Given the fact that these pieces have not been found elsewhere in Hunnic domains, we can infer that they were not considered acceptable currency outside of the Kashmir Smast region. However, imitating the coins of the contemporary rulers of Gandhara, and employing certain of their dynastic symbols and portraits, alongside a totally new set of portraits, names / titles, and symbols, may indicate that while they were issued independently for use in the local kingdom, the local rulers must have paid homage to and acknowledged their Hunnic overlords. The fact that they were allowed to use some of their own tamghas and titles and that the greater chiefs gave them the privilege of minting their own currency strengthens this argument. The minting of coins was a prerogative of the rulers, and carried with it a certain degree of governing authority. Numismatically speaking, this can be likened to the period of Hephthalite and Turk Shahi sovereignty over Sogdiana, during which civic bronze coinage circulated alongside of silver drachms referencing a Hunnic or Turkic overlord (the Bukharkhoda). The fact that such independent issues continued throughout five separate dynasties, until the Hindu Shahi period, means that to a degree this principality maintained its status for perhaps as long as three to four hundred years.[1]


  1. ^ a b c Waleed Ziad (2006), "Treasures of Kashmir Smast, followed by interview with Ijaz Khan" in Oriental Numismatic Society Journal- Volume 187
  2. ^ Pashto - English Larg Dictionary; M.G. Aslanov, Pushtu-russkii slovar (Moscow: "Russkii yazyk", 1985), p. 522 (سمست смəц); and, e.g., Edward George G. Hastings, Report of the Regular Settlement of the Peshawar District of the Punjab (Central Jail Press, 1878), p. 16: "Smats is the Pashto word for cave."
  3. ^ Hephthalite History and Coins of the Kashmir Smast Kingdom- Waleed Ziad
  4. ^ British Museum Collection
  5. ^ Waleed Ziad (2006), "A queen consort of the early Kidarite principality of Kashmir Smast" in Oriental Numismatic Society Journal Vol. 187.
  6. ^ Waleed Ziad (2006), "Unpublished bronzes of the Alchon Hunnic period from Kashmir Smast" in Oriental Numismatic Society Journal Vol. 187.
  7. ^ AE Hunnic Imitations of Indo-Greek Drachms from the Mardan Valley- Waleed Ziad


H.A. Deane, Note on Udyana and Gandhara. JRAS 1896, pp. 655–675.

M, Nasim Khan (2000), A Gupta Copper Plate Inscription from Sita Maha Kandara (Kashmir Smast). Indo-Koko-Kenkyu - Indian Archaeological Studies 21 (2000): 47-52. Tokyo

M, Nasim Khan (2003). Re-interpretation of the Copper Plate Inscription from Kashmir Smast and the Discovery of some Epigraphical Specimens from the Site. Ancient Pakistan 14 (2001):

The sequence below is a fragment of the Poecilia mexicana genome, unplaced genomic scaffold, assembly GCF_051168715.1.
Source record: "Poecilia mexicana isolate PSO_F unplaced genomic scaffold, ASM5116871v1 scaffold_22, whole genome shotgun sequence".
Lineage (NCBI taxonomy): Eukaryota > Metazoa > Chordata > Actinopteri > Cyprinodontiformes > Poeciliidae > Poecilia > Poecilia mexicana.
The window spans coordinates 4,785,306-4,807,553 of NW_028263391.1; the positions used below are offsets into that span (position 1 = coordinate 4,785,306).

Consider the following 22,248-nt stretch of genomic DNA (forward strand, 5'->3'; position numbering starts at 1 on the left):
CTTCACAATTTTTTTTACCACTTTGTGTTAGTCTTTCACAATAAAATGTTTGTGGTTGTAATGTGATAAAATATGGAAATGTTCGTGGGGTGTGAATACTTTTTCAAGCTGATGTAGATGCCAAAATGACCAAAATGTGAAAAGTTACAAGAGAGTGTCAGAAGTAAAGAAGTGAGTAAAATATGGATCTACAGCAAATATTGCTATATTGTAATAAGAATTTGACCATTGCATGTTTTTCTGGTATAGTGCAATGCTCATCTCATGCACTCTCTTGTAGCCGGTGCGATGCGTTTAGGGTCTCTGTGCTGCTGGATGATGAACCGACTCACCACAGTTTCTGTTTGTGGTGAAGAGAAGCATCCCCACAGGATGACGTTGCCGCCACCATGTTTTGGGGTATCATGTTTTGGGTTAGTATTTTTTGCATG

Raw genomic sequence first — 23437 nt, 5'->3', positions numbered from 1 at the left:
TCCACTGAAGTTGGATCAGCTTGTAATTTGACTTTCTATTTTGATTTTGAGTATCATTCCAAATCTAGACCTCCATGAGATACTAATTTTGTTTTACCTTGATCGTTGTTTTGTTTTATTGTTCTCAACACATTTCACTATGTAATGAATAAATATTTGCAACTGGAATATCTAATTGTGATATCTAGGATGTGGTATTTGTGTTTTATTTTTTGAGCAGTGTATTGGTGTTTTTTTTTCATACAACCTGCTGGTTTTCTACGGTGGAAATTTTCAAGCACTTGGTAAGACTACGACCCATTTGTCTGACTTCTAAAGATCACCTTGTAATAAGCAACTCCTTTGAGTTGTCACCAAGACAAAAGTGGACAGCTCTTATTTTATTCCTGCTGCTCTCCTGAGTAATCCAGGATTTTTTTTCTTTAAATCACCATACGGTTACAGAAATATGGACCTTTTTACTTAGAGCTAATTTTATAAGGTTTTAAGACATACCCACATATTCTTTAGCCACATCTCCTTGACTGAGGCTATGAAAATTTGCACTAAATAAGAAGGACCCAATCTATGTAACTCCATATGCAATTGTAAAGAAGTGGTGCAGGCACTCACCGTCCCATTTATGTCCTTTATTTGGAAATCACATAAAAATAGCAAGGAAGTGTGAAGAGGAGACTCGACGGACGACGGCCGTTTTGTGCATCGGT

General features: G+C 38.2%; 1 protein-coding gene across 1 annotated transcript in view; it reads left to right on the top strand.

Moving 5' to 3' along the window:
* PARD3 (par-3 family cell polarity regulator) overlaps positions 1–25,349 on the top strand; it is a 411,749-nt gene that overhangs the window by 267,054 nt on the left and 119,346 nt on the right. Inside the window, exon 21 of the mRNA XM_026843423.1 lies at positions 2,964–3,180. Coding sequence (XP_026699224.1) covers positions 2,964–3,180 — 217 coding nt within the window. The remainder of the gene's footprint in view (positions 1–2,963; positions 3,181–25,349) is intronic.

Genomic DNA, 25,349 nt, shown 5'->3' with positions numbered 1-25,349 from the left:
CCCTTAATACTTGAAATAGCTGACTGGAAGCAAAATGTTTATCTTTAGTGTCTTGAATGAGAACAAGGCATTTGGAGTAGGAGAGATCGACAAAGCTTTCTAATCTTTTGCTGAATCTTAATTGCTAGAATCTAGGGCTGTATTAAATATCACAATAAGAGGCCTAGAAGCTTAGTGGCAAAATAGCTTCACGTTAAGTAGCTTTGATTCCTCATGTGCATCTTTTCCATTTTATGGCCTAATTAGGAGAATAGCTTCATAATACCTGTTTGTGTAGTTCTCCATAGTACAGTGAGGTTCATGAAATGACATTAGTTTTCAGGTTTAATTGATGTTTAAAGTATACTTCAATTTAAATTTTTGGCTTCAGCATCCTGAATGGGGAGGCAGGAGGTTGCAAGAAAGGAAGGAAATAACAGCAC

M, Nasim Khan (2003). Lajja Gauri Seals and Related Antiquities from Kashmir Smast. South Asian Studies 18 (2001): 83-90.

M. Nasim Khan (2003)., Exploration and excavation of the earliest Sivaite monastic establishment at Kashmir Smast (A preliminary report). Ancient Pakistan 14 (2001), pp. 218–272.

M, Nasim Khan (2006). Some More Lajja Gauri Seals and Related Antiquities from Kashmir Smast JHSS, vol. xi, nos. 1 & 2 (2006): 7-12.

M, Nasim Khan (2006). Treasures from Kashmir Smast - The Earliest Shaiva Monastic Establishment. Peshawar.

M. Nasim Khan, E, Errington and J, Cribb (2008). Coins from Kashmir Smast - New Numismatic Evidence. Peshawar.

M. Nasim Khan, (2009). Painted inscriptions from Kashmir Smast: Study and Analysis. Gandharan Studies, vol. 3: 127-159

M. Nasim Khan (2010). Seals and sealings from Kashmir Smast and its surrounding areas. Gandharan Studies (2010), vol. 4: 183-191

M. Nasim Khan (2011). Hydrological Setup at Kashmir Exploration and Excavation at Kashmir Smast, Field Campaign 2006/2007 - A Preliminary Report. Gandharan Studies, Vol. 5: 89-114. Peshawar.

M. Nasim Khan (2011). Islamic Period Coins from Kashmir Smast - New Evidence on the Early Arrival of Muslims in Gandhāra. Peshawar Islamicus 5. Peshawar

M. Nasim Khan (2012). Exploration and Excavation at Kashmir Smast Excavation Inside the Great Cave (Campaign 2010/2011). Gandharan Studies, Vol. 6: 37-54.

M. Nasim Khan (2013). The Early Arrival of Muslims in Ancient Gandhāra Study Based on Numismatic Evidence from Kashmir Smast. Gandhāran Studies, 7: 115-129.

M. Nasim Khan (2015). Cross cultural Communication between Gandhāra and China Before the 9th Century AD – New Archaeological Evidence. Submitted for publication in the Proceedings of the 2nd International Conference of “Religion and Peoples, Silk Road 1” (27-28 March 2015). Organised by the Geumgang Centre for Buddhist Studies, Chungchoengnam-do, South Korea.

H. Falk, A Copper Plate Donation Record and Some Seals from the Kashmir Smast. Beiträge zur Allgemeinen und Vergleichenden Archäologie 23 (2003), pp. 1–19.